“A lot of fun, plenty of pain”: Simon Barraclough previews his Sunspots show

Blog | Published on June 23, 2015

Sunspots is a poetic, musical, and visual journey through the life of the Sun

Touring 2015-16

Sunspots is a poetic, musical and visual journey from the birth of the Sun, through its long and eventful life, towards its ultimate death.

Simon Barraclough’s third collection of poetry, Sunspots, takes our closest star as its subject and that book provides the text for a new show that spins somewhere between the galaxies of theatre, performance and poetry.

The hour-long show fuses words, film and songs that vary in style from infectiously poppy to broodingly intense to create an exciting and moving experience that reinvigorates our neighbourhood star. Simon Barraclough himself is your guide on this journey, so we asked him to give a quick overview on how Sunspots all got started.

Sunspots is touring from October 15 – January 16

What first got you interested in writing about the sun?

Who wouldn’t want to write about the Sun? Most poets do, if not as self-consciously as I’ve been doing. It wrote us, it 3D-printed plants and fuel and all the energy we use. The planets are testament to its penmanship. For a more conventional answer, Sunspots grew directly from the last poem I wrote for my previous collection, Neptune Blue, which was called ‘Sol’ and was written from the point of view of the Sun, summing up, tartly and yet movingly, its relationship with its planetary offspring. Somehow that poem unleashed a full blown obsession with our amazing neighbourhood star and within a few weeks I had a couple of dozen Sunspots and my next project.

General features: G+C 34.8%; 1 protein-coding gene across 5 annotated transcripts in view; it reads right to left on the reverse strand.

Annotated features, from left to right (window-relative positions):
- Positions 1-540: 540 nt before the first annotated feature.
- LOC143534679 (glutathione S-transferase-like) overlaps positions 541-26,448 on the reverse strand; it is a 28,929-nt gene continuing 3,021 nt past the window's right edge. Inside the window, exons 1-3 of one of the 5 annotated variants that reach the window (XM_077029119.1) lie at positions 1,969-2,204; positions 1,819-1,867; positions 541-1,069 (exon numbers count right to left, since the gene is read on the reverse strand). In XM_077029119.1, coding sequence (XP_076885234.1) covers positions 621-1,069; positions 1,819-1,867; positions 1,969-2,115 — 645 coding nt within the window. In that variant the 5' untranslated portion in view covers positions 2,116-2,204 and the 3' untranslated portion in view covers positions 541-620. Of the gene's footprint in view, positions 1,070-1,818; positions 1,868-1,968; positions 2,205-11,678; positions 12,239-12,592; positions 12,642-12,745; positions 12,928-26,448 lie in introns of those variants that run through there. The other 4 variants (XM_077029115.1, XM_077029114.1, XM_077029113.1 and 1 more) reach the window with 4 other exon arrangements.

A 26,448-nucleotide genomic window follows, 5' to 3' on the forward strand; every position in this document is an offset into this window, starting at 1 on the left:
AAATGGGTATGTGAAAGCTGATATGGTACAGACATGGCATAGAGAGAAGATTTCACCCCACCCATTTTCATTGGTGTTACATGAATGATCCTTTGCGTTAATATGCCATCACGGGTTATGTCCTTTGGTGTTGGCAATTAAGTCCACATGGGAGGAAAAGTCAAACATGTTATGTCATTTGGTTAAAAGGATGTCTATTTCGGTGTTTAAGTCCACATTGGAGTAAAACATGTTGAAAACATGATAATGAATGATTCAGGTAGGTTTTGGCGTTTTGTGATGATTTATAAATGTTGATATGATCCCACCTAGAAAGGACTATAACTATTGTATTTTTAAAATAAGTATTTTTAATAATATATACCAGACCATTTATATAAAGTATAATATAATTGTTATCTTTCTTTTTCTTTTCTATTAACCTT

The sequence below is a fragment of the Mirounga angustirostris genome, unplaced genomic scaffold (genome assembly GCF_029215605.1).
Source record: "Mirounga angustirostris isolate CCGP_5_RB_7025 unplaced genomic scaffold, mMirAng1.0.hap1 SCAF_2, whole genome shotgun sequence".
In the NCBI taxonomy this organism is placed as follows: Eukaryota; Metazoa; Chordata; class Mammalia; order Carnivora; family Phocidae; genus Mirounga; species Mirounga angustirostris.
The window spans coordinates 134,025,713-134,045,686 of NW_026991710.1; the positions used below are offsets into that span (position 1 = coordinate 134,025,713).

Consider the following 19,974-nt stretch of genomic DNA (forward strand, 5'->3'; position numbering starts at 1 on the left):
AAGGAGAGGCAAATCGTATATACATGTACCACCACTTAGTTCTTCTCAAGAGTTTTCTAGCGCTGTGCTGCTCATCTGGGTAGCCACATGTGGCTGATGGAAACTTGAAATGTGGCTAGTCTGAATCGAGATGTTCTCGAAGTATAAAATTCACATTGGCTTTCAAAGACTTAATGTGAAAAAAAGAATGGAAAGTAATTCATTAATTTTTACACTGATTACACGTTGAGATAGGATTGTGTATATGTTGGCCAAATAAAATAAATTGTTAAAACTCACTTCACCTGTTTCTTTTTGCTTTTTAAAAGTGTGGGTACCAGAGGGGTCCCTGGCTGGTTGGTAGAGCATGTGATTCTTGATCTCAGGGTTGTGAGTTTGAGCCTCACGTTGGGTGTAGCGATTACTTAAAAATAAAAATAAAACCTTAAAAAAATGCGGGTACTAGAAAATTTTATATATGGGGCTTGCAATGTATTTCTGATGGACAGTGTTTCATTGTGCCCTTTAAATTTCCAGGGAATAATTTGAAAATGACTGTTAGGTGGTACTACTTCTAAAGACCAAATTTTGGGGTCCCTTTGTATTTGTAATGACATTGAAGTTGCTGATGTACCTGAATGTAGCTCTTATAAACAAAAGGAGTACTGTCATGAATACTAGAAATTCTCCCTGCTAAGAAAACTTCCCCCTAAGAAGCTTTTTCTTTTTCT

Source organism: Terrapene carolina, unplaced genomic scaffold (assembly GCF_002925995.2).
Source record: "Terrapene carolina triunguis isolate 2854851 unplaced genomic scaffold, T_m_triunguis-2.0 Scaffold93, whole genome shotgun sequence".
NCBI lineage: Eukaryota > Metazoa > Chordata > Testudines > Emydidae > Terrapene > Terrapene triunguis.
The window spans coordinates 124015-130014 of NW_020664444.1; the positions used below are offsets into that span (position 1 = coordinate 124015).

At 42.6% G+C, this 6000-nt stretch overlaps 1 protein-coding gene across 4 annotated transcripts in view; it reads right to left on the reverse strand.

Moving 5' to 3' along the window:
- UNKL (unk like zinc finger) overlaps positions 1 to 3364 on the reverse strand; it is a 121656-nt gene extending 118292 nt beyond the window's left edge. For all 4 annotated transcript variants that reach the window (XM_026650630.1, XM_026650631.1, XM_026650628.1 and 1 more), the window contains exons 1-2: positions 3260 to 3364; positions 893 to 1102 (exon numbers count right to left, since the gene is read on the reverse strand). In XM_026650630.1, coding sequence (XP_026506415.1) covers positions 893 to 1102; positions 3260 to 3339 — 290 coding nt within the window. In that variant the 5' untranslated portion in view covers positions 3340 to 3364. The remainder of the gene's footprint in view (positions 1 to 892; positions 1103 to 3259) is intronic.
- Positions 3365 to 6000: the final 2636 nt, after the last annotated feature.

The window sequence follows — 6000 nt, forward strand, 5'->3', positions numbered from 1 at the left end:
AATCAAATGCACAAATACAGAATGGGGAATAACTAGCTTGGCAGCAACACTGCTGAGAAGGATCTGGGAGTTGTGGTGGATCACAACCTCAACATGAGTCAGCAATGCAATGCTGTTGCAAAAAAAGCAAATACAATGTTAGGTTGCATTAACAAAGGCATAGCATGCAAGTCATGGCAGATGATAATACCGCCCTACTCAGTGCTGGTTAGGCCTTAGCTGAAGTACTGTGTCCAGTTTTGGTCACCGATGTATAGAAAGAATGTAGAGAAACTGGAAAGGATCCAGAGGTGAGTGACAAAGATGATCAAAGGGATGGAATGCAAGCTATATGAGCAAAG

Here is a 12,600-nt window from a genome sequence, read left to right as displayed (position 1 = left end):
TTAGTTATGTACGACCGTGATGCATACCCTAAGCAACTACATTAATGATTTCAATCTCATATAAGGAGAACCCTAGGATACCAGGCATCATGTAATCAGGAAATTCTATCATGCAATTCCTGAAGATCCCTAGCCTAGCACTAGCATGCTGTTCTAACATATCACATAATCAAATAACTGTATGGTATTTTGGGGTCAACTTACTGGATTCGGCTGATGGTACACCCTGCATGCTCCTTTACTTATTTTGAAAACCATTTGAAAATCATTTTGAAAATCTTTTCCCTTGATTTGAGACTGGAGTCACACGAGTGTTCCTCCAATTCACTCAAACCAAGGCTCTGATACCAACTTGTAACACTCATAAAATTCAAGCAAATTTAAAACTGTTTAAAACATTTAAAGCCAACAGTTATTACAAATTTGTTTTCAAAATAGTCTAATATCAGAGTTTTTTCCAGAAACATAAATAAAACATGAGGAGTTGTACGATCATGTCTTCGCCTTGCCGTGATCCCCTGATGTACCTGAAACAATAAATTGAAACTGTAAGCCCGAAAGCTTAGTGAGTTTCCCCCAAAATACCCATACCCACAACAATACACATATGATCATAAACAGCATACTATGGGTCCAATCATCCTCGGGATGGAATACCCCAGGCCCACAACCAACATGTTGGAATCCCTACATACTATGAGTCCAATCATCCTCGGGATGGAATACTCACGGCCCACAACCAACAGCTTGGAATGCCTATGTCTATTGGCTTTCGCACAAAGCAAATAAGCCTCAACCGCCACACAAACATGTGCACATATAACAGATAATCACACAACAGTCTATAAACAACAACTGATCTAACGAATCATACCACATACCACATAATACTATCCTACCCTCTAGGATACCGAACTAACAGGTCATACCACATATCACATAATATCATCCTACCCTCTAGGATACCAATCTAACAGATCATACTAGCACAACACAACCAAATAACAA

Can you tell us a little bit about what we can expect from the stage show?

You can expect to meet the Sun (through me) and get to know its moods, preoccupations, predilections, fears, philosophies and its songs! You’ll also get to hear what it thinks of the painters who’ve tried to capture its essence over the centuries. It’s an intriguing, changeable character I think. There’s a lot of fun, plenty of pain, some teasing, great music and atmospheric films.

Explain the process of working the musician and filmmaker in the creation of the show.

I don’t like to think of it as a process: it’s a mutually beneficial and inspiring relationship. I’ve worked with Jack and Oli before on Psycho Poetica and The Debris Field, so I know how they work, what they can do and where I’d like to go with them, artistically. This time around I’ve actually been composing music, melodies and songs and working closely with Oli on arrangements and additional themes (he’s a spectacularly good composer and arranger and I urge readers of this blog to seek out his work under the moniker Petrels).

Jack, our golden boy filmmaker had more freedom. I wanted him to respond in beautiful, non-literal ways to the words and songs of Sunspots. I offered some guidance, suggestions and comments but I think he’s largely gone his own way, which I love. I don’t know what he’ll make of this comment but I think he’s done some of his best work for Sunspots.

If the sun was a person, what would their favourite tennis shot be?

That’s a marvellously odd question. I like to think that, like Agnieszka Radwanska, the Sun would pull off impossibly brilliant shots like a winning ‘reverse-inbetweenie’.

Something like this, Simon? 

We agree. Catch Sunspots near you in the coming months!


Tour dates

2 OCT LONDON Southbank Centre

8 OCT READING South Street


13 OCT BOURNEMOUTH Arts Festival

28 OCT YORK St John University

6 NOV HULL Humber Mouth Festival

23 NOV FOLKESTONE Book Festival

7 DEC LONDON Kings Place

26 JAN 2016 NOTTINGHAM Lakeside

28 JAN 2016 HALIFAX Square Chapel

Click for more information on the Sunspots tour 

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